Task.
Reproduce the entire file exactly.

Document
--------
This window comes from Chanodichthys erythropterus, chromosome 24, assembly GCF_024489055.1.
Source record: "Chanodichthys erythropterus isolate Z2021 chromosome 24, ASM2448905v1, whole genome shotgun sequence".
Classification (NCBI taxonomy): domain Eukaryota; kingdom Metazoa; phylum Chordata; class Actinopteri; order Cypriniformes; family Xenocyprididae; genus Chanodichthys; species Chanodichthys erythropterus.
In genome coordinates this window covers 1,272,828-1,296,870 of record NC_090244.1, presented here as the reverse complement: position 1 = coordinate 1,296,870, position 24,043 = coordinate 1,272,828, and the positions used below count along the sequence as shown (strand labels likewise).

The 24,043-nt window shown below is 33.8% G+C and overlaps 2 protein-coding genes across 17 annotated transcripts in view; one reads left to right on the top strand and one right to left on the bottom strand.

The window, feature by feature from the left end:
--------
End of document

This window comes from Chanodichthys erythropterus, chromosome 24, assembly GCF_024489055.1.
Source record: "Chanodichthys erythropterus isolate Z2021 chromosome 24, ASM2448905v1, whole genome shotgun sequence".
Classification (NCBI taxonomy): domain Eukaryota; kingdom Metazoa; phylum Chordata; class Actinopteri; order Cypriniformes; family Xenocyprididae; genus Chanodichthys; species Chanodichthys erythropterus.
In genome coordinates this window covers 1,272,828-1,296,870 of record NC_090244.1, presented here as the reverse complement: position 1 = coordinate 1,296,870, position 24,043 = coordinate 1,272,828, and the positions used below count along the sequence as shown (strand labels likewise).

The 24,043-nt window shown below is 33.8% G+C and overlaps 2 protein-coding genes across 17 annotated transcripts in view; one reads left to right on the top strand and one right to left on the bottom strand.

The window, feature by feature from the left end: